The Alchemist, by Paulo Coelho

thealchemistI’ve been hearing about this book for years and finally read it because a student of mine chose it for a independent study. While the book certainly has its charm, I think I was expecting something different. It’s a simple parable of a young shepherd boy who meets a mysterious stranger and sets off on a quest to find a treasure buried near the Egyptian pyramids — clearly intended as an allegory for each person’s search for his own destiny. I found two things off-putting: the recurring references to the shepherd boy’s, and everyone’s, Personal Legend. The capitalized phrase was too suggestive to me of one of those allegorical self-help books where everything is pretty explicitly laid out, and somehow I was expecting a bit more subtlety. Also, I found a troubling vein of sexism in the shepherd boy’s relationship with the beautiful desert maiden Fatima: the book pretty much states that while every man must pursue his Personal Legend, women just get to wait around for men to come back from the adventure.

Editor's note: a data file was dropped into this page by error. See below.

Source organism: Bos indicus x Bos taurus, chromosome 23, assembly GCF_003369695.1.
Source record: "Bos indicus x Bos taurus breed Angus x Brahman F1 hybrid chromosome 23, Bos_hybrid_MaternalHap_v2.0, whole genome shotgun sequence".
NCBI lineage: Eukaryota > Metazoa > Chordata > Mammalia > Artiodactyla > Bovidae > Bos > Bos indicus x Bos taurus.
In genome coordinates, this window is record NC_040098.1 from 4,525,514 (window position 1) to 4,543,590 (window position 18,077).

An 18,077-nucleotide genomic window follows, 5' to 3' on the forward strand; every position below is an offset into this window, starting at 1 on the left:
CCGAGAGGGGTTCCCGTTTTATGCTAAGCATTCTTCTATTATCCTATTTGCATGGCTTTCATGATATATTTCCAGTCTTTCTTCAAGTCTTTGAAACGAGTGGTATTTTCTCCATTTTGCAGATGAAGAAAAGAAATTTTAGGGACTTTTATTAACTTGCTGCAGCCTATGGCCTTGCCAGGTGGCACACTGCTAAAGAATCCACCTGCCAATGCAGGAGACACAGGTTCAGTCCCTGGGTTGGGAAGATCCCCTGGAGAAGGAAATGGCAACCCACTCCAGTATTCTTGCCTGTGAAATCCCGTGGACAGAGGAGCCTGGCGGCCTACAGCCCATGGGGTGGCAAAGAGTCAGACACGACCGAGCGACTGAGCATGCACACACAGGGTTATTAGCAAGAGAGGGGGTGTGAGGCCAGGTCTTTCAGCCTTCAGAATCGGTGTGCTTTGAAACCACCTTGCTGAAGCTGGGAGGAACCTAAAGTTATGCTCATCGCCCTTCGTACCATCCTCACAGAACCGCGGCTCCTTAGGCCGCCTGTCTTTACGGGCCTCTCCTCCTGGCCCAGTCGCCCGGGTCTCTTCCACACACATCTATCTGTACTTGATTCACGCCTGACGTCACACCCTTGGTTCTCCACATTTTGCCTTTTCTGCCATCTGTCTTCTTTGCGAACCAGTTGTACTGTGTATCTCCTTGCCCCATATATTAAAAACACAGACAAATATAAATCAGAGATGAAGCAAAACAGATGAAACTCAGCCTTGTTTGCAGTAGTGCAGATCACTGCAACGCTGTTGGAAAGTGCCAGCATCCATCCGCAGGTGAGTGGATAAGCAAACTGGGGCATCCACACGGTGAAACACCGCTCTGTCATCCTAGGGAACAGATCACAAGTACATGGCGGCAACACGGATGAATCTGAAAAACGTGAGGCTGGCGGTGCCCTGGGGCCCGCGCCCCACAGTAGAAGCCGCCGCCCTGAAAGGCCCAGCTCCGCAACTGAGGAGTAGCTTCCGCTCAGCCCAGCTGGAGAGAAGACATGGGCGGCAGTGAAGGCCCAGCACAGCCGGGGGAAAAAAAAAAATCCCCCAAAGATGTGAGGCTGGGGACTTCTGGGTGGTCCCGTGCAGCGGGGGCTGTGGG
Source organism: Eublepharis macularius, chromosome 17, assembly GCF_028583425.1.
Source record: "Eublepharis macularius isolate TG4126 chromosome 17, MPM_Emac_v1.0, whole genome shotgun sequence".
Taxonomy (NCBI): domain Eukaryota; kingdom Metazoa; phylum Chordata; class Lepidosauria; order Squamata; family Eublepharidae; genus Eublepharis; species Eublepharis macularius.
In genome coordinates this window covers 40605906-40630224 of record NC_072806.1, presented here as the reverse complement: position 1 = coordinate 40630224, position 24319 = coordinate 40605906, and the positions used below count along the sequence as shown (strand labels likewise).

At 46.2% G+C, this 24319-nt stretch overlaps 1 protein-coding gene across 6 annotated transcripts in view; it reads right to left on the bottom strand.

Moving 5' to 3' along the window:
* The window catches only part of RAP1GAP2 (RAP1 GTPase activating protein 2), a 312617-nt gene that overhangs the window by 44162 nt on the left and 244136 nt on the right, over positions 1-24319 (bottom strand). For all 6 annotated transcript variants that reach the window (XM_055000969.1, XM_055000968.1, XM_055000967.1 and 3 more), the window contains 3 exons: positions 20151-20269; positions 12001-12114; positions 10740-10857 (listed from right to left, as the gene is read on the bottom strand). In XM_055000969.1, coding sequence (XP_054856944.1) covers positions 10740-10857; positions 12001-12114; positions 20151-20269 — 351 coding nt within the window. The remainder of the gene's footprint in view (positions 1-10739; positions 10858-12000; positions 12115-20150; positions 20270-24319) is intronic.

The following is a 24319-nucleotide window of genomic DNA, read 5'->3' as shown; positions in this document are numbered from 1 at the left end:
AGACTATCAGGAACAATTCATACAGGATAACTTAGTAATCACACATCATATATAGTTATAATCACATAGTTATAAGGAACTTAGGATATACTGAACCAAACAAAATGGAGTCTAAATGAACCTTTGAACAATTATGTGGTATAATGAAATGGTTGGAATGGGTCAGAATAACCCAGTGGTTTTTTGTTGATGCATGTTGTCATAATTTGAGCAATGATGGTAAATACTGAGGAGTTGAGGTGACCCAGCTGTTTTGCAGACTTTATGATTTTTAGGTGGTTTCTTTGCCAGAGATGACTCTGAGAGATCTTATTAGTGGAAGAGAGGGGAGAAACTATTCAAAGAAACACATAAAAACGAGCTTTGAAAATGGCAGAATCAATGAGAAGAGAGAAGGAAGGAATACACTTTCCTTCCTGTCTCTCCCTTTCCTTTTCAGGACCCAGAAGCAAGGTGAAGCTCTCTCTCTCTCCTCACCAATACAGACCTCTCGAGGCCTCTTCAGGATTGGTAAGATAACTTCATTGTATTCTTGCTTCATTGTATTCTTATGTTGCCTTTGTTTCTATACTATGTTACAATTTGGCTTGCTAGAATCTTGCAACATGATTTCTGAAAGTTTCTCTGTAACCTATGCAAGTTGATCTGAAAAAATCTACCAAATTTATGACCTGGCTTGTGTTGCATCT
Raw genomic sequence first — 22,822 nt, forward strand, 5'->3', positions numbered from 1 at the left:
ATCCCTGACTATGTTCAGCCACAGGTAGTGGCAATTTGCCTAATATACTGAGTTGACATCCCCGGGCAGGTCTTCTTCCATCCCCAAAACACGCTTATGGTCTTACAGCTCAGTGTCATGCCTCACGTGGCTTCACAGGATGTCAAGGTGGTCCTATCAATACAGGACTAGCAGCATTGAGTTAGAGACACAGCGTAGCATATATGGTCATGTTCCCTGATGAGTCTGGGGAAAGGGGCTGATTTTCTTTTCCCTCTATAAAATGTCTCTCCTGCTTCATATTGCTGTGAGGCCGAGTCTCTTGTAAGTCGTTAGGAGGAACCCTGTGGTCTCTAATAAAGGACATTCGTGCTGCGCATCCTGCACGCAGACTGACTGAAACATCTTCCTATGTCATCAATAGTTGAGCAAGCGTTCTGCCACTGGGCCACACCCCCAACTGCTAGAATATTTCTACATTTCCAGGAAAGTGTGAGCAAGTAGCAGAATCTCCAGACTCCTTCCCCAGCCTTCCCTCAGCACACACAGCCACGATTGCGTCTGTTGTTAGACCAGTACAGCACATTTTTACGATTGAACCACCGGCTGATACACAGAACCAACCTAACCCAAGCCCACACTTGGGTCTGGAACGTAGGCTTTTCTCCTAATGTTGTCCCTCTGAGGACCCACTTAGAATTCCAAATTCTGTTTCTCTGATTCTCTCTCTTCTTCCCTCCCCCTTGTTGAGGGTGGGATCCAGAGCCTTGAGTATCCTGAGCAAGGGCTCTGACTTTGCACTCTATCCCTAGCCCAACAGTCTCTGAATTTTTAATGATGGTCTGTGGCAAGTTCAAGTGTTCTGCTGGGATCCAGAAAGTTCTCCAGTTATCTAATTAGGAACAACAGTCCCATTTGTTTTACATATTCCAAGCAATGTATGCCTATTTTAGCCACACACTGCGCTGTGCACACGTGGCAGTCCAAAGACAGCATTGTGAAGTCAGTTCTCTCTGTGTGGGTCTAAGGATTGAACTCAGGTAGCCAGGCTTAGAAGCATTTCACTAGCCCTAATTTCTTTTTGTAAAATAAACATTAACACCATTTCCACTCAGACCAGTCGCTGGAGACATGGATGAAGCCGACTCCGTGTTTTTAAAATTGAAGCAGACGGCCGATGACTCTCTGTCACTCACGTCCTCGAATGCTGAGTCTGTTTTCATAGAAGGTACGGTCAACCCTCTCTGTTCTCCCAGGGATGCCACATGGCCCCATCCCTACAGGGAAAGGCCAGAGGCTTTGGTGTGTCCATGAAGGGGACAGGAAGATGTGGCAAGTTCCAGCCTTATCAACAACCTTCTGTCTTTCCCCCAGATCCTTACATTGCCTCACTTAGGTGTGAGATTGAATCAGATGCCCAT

So I’d have to say I wasn’t as impressed or moved by this book as many have been — while I do believe it’s a worthy message that you should follow your dreams (within reason!), I didn’t find anything strikingly new or enlightening here. It’s a charming little allegory, but I guess I’d been led to expect something more. People who’ve read and loved the book, tell me: am I missing something?

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Filed under Fiction -- inspirational

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